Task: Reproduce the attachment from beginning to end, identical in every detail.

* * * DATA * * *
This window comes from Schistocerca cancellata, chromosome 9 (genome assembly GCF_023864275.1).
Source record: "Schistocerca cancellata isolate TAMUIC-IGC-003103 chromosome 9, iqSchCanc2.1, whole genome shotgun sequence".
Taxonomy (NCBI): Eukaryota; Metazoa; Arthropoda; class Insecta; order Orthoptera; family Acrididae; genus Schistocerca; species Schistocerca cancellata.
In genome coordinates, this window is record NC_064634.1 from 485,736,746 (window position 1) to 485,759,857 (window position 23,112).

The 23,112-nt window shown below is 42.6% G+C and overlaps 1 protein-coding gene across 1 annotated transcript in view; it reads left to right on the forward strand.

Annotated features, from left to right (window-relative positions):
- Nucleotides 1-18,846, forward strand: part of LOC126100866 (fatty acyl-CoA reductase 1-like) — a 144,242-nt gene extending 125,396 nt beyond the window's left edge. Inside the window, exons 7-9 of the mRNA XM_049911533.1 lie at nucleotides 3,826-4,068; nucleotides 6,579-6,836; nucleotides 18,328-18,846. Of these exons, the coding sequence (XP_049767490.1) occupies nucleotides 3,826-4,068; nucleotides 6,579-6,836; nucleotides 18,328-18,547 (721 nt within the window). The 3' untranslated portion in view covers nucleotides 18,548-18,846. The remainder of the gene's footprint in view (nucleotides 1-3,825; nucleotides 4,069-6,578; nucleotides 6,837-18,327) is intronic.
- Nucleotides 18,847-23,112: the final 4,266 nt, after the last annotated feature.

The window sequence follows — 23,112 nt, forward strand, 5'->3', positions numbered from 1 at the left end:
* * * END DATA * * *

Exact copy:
This window comes from Schistocerca cancellata, chromosome 9 (genome assembly GCF_023864275.1).
Source record: "Schistocerca cancellata isolate TAMUIC-IGC-003103 chromosome 9, iqSchCanc2.1, whole genome shotgun sequence".
Taxonomy (NCBI): Eukaryota; Metazoa; Arthropoda; class Insecta; order Orthoptera; family Acrididae; genus Schistocerca; species Schistocerca cancellata.
In genome coordinates, this window is record NC_064634.1 from 485,736,746 (window position 1) to 485,759,857 (window position 23,112).

The 23,112-nt window shown below is 42.6% G+C and overlaps 1 protein-coding gene across 1 annotated transcript in view; it reads left to right on the forward strand.

Annotated features, from left to right (window-relative positions):
- Nucleotides 1-18,846, forward strand: part of LOC126100866 (fatty acyl-CoA reductase 1-like) — a 144,242-nt gene extending 125,396 nt beyond the window's left edge. Inside the window, exons 7-9 of the mRNA XM_049911533.1 lie at nucleotides 3,826-4,068; nucleotides 6,579-6,836; nucleotides 18,328-18,846. Of these exons, the coding sequence (XP_049767490.1) occupies nucleotides 3,826-4,068; nucleotides 6,579-6,836; nucleotides 18,328-18,547 (721 nt within the window). The 3' untranslated portion in view covers nucleotides 18,548-18,846. The remainder of the gene's footprint in view (nucleotides 1-3,825; nucleotides 4,069-6,578; nucleotides 6,837-18,327) is intronic.
- Nucleotides 18,847-23,112: the final 4,266 nt, after the last annotated feature.

The window sequence follows — 23,112 nt, forward strand, 5'->3', positions numbered from 1 at the left end: